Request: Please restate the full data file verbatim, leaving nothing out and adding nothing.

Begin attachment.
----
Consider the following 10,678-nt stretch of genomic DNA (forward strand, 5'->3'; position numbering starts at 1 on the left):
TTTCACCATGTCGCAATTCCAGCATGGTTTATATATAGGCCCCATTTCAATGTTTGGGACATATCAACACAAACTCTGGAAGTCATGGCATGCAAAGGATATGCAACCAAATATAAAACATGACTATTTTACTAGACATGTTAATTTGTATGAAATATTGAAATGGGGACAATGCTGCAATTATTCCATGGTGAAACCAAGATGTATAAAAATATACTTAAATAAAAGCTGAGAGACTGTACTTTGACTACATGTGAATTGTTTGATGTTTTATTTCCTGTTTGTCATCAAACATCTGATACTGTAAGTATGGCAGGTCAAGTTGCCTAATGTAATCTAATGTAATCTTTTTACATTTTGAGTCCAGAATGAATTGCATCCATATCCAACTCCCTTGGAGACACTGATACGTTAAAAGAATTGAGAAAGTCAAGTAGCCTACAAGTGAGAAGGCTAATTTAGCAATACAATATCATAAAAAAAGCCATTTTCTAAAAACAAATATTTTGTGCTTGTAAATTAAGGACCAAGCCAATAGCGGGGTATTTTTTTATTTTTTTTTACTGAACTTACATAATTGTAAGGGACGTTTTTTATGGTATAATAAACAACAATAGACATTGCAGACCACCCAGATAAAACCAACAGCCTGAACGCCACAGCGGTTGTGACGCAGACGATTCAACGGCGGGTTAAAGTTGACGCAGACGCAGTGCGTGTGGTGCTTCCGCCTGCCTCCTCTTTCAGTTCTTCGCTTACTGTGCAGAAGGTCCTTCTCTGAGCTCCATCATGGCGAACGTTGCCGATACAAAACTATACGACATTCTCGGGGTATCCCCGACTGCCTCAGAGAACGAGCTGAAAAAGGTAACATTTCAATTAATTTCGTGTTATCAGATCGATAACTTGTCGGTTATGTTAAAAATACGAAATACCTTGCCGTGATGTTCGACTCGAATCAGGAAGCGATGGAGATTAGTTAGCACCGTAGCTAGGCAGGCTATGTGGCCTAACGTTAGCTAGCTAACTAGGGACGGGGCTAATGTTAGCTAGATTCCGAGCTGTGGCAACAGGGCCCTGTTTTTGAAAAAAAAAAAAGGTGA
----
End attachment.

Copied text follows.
Consider the following 10,678-nt stretch of genomic DNA (forward strand, 5'->3'; position numbering starts at 1 on the left):
TTTCACCATGTCGCAATTCCAGCATGGTTTATATATAGGCCCCATTTCAATGTTTGGGACATATCAACACAAACTCTGGAAGTCATGGCATGCAAAGGATATGCAACCAAATATAAAACATGACTATTTTACTAGACATGTTAATTTGTATGAAATATTGAAATGGGGACAATGCTGCAATTATTCCATGGTGAAACCAAGATGTATAAAAATATACTTAAATAAAAGCTGAGAGACTGTACTTTGACTACATGTGAATTGTTTGATGTTTTATTTCCTGTTTGTCATCAAACATCTGATACTGTAAGTATGGCAGGTCAAGTTGCCTAATGTAATCTAATGTAATCTTTTTACATTTTGAGTCCAGAATGAATTGCATCCATATCCAACTCCCTTGGAGACACTGATACGTTAAAAGAATTGAGAAAGTCAAGTAGCCTACAAGTGAGAAGGCTAATTTAGCAATACAATATCATAAAAAAAGCCATTTTCTAAAAACAAATATTTTGTGCTTGTAAATTAAGGACCAAGCCAATAGCGGGGTATTTTTTTATTTTTTTTTACTGAACTTACATAATTGTAAGGGACGTTTTTTATGGTATAATAAACAACAATAGACATTGCAGACCACCCAGATAAAACCAACAGCCTGAACGCCACAGCGGTTGTGACGCAGACGATTCAACGGCGGGTTAAAGTTGACGCAGACGCAGTGCGTGTGGTGCTTCCGCCTGCCTCCTCTTTCAGTTCTTCGCTTACTGTGCAGAAGGTCCTTCTCTGAGCTCCATCATGGCGAACGTTGCCGATACAAAACTATACGACATTCTCGGGGTATCCCCGACTGCCTCAGAGAACGAGCTGAAAAAGGTAACATTTCAATTAATTTCGTGTTATCAGATCGATAACTTGTCGGTTATGTTAAAAATACGAAATACCTTGCCGTGATGTTCGACTCGAATCAGGAAGCGATGGAGATTAGTTAGCACCGTAGCTAGGCAGGCTATGTGGCCTAACGTTAGCTAGCTAACTAGGGACGGGGCTAATGTTAGCTAGATTCCGAGCTGTGGCAACAGGGCCCTGTTTTTGAAAAAAAAAAAAGGTGA